Minnesota also plans to allow the hunting of wolves this fall starting Nov. 3, and Michigan’s Legislature is considering a hunt. Montana and Idaho already have wolf-hunting seasons, and Wyoming will begin its own this fall.
This return of wolves to Wisconsin has brought them increasingly into conflict with farmers and hunters of other game. As packs have spread south into more populated agricultural areas, they have preyed on livestock and even on family pets. Hunters also blame wolves for reducing the size of the deer herd.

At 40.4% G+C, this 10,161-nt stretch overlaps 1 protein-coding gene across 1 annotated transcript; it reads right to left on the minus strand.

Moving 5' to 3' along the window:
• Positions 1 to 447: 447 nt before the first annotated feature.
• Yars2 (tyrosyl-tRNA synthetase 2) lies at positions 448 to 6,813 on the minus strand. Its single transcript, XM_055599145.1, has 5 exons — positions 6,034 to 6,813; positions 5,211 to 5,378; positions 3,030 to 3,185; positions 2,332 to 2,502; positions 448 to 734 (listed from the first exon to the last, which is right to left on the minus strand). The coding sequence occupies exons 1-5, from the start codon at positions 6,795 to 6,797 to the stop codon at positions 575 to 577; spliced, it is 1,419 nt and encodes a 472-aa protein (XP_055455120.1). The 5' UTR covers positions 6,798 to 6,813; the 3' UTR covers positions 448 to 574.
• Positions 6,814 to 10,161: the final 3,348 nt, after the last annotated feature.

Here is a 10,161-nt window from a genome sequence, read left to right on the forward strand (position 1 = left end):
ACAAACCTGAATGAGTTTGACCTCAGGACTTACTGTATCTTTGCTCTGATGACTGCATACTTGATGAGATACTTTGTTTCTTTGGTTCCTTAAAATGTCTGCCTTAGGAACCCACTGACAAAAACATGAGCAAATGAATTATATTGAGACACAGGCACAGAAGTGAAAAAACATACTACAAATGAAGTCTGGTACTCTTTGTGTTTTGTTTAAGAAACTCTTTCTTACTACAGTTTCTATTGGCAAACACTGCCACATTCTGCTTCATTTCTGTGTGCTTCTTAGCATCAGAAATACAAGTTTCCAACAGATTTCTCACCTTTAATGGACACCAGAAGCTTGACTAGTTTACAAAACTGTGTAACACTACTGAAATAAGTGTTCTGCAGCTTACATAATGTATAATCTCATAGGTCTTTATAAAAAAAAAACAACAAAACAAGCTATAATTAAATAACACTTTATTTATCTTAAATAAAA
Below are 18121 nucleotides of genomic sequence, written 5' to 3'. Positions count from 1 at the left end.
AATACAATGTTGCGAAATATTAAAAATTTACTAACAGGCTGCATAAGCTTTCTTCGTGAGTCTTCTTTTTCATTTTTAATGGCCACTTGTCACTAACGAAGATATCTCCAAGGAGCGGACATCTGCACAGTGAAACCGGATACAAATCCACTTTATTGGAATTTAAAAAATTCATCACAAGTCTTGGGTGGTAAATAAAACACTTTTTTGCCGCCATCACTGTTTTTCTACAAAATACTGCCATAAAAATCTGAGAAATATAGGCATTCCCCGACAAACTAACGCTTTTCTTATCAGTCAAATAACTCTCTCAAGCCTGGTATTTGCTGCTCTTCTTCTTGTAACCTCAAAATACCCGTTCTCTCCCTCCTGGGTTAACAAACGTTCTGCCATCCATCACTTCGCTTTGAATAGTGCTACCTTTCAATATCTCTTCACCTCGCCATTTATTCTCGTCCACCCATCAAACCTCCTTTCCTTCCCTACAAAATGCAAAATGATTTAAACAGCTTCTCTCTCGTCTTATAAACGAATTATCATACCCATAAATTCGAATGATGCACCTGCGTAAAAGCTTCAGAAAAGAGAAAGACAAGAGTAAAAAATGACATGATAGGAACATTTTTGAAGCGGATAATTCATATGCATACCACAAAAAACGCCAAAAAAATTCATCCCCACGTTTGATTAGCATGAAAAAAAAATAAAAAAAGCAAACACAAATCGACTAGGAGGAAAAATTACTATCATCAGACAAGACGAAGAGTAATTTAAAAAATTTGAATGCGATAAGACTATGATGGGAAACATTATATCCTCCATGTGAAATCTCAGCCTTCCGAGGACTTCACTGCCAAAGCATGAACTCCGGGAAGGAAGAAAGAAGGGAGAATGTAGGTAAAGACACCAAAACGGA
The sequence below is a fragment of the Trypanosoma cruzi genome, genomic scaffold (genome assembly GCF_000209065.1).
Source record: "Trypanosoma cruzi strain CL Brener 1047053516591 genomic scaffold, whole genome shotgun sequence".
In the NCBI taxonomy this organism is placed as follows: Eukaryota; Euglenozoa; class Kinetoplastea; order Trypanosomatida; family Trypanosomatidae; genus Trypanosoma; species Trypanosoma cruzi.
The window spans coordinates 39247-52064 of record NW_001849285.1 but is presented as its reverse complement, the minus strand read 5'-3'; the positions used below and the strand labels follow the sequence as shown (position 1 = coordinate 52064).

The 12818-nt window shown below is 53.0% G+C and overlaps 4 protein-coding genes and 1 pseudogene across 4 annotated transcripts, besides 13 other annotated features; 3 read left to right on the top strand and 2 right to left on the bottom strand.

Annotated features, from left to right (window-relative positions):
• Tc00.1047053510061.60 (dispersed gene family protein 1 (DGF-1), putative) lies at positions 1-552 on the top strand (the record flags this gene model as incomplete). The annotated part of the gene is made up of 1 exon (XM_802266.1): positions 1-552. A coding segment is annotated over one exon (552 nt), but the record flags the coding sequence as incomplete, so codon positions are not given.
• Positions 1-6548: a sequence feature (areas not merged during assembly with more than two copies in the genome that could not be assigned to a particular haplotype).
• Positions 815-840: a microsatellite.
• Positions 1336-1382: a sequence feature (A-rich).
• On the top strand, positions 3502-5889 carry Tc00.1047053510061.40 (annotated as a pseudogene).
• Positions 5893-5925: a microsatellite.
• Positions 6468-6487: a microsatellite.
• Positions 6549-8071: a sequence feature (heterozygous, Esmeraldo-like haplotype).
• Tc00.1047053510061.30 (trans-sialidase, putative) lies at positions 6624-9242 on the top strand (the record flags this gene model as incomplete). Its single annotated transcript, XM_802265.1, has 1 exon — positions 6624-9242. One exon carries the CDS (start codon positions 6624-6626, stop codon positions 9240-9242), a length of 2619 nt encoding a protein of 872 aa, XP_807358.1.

“They’re as thick as hair on a dog,” says Al Lobner, a hunter from the central Wisconsin town of Milladore, adding that “our ecosystem is out of whack.”
Wisconsin’s hunt will be modest. The Wisconsin Department of Natural Resources (DNR) has set a limit of 201 wolves to be taken during a season that begins a half hour before dawn tomorrow and lasts until the end of February. And yet competition for the opportunity to pursue a wolf has been keen. The state received more than 20,000 applications for just 1,160 permits, some from as far away as Florida, Texas, and California. In Minnesota, wildlife officials have set a quota of 400 wolves and awarded 6,000 permits.